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Hammer Horror: Ingrid Pitt In Countess Dracula (1971)

In honor of Women In Horror Month, I thought I would have a look at one of my favorite Hammer Films starring my all-time favorite woman in horror. Ingrid Pitt is a star you’ve heard me rave on and on about. Interestingly enough, her horror films are very few. We’ve discussed The Vampire Lovers before and now it’s time for her other great Hammer Horror; Countess Dracula.

Countess Elizabeth Bathory is a recurring theme in horror. If you female mass murder is a history and more than likely the most bizarre and blood thirsty. Her live a door is as the female Dracula, in fact, the first extensive book written about her was entitled Dracula was a woman by Raymond T McNally, Co-writer of the book that unearthed the connection between Vlad the Impailer and Dracula in the book “In search of Dracula”. 

Hammer films Countess Dracula was one of the first based on her life. Ingrid Pitt was tapped to play her in the extravagant production that would mix reality with a touch of hammer horror. Though the results are not as exciting as we hope, is a film well worth seeing nonetheless.

The film begins with Bathory an old and bitter woman. Her husband is dead and her power limited because the kingdom was left only partially to her, (the other half belonging to her young beautiful daughter). While disciplining one of her chambermaids in a brutal fashion, some blood splashes on her, making her skin young and smooth once again. Almost immediately she begins to kill her young maids, using their blood to make her young once again. With her newfound youth and beauty rather he sets out to claim the entire kingdom and rule is the most powerful woman in Europe. Batteries start several relationships, even with her own daughter’s fiancĂ©. Obsession leads to greed and disease to greed leads to mistakes.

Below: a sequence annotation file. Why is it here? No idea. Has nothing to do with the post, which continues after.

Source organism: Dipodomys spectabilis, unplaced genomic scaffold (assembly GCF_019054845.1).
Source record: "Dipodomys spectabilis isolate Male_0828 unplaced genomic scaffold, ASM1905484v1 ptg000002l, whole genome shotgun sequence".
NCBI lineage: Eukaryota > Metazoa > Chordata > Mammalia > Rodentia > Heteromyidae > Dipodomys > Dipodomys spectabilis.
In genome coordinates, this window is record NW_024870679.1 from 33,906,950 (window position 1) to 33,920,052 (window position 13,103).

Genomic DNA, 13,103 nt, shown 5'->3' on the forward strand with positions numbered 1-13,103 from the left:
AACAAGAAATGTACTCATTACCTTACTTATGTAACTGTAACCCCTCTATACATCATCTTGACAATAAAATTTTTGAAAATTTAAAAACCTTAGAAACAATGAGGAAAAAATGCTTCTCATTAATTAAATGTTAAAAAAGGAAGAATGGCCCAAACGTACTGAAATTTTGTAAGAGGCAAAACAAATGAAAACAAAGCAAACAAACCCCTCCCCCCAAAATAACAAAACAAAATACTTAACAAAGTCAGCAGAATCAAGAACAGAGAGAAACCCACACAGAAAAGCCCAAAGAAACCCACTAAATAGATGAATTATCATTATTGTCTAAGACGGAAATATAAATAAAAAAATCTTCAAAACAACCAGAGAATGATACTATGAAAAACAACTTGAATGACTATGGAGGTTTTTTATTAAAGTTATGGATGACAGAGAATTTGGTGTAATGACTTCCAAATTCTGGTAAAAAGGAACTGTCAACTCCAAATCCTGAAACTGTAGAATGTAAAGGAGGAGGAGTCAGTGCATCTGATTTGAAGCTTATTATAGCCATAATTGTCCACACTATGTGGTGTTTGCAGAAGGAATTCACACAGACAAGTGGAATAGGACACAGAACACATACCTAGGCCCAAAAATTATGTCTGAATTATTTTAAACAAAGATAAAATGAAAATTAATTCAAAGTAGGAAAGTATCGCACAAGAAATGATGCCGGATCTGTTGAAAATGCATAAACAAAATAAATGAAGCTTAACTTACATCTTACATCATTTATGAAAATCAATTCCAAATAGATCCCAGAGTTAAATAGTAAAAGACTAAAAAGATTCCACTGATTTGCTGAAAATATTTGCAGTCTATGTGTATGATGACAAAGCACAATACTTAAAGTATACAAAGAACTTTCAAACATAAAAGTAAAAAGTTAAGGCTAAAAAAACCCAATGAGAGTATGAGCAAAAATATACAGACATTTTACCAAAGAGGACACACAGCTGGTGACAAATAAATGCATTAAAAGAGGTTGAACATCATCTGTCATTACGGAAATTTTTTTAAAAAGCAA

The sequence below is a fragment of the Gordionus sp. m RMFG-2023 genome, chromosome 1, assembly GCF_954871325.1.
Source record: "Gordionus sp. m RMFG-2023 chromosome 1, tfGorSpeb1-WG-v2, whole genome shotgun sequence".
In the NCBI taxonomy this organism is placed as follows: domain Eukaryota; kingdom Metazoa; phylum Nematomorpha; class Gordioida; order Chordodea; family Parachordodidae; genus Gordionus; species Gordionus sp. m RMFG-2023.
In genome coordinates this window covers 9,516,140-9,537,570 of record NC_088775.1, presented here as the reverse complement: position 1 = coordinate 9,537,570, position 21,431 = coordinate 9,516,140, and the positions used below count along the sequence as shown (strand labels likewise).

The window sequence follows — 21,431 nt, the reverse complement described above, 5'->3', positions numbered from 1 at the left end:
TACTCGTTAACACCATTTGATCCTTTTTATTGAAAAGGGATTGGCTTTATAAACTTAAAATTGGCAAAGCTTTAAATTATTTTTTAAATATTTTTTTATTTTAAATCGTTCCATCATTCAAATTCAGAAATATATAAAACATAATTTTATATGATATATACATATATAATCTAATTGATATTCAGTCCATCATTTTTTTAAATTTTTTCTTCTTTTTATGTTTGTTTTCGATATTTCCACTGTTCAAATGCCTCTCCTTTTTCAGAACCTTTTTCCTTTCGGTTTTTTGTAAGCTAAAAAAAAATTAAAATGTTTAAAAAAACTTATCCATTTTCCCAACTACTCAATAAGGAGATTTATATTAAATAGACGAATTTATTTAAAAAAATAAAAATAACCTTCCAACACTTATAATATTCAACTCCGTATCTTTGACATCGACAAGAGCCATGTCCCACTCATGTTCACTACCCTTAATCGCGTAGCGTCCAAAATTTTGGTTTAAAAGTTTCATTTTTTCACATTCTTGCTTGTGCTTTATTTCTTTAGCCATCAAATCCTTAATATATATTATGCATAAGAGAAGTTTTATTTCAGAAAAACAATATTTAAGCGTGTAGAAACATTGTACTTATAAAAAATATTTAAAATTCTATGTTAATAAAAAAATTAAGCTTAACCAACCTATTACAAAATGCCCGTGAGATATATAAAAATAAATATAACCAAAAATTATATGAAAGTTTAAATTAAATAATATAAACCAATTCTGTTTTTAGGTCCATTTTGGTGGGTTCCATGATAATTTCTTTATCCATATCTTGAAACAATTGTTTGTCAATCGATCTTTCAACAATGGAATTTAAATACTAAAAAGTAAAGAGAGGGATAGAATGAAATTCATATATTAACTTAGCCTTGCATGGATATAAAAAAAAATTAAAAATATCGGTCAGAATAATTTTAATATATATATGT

Ingrid Pitt is spot on in the role. The thing about her that made her so engrossing to watch was that she had a presence and power that other women did not. She never presented herself as a young silly girl and I think that's part of the reason why she endures. She was always a classy woman, sultry and sexual, but never slutty or dumb.

Hammer did it like nobody else. They made lavish looking films on minimal budgets with the same creative team year after year. This was one of their greatest strength; the other was spotting marketable beauties. Countess Dracula marks the horror debut of 70’s icon Lesley Ann Down. She plays Ingrid’s daughter and romantic rival (after Ingrid has consumed virgin blood of course).  So not only two you have these two hotties, but you have a lot more in the numerous peasants that Ingrid murders.

The production value is Hammer's usual high standard and every set piece has a classic style that screams of a budget much larger than they actually had. Where does the film go wrong? That depends on the individual. Is slow at times and the title itself is a bit of a misnomer for the era considering most people would expect a traditional vampire tale coming off of Christopher Lee's long-running Dracula films.

In any case, of the many films based on Elizabeth Bathory, this is definitely one of the highlights that is worth watching for anyone curious about her and her strange and wicked legend. Did I mention that Ingrid Pitt is in it?

Other Horrific Musings:

 Debbie Rochon Receives The Very First Ingrid Pitt ...

Details on Hammer Films The Vampire Lovers and ... 

Lesbian Blood: Hammer's Karnstein Trilogy (1970 ...

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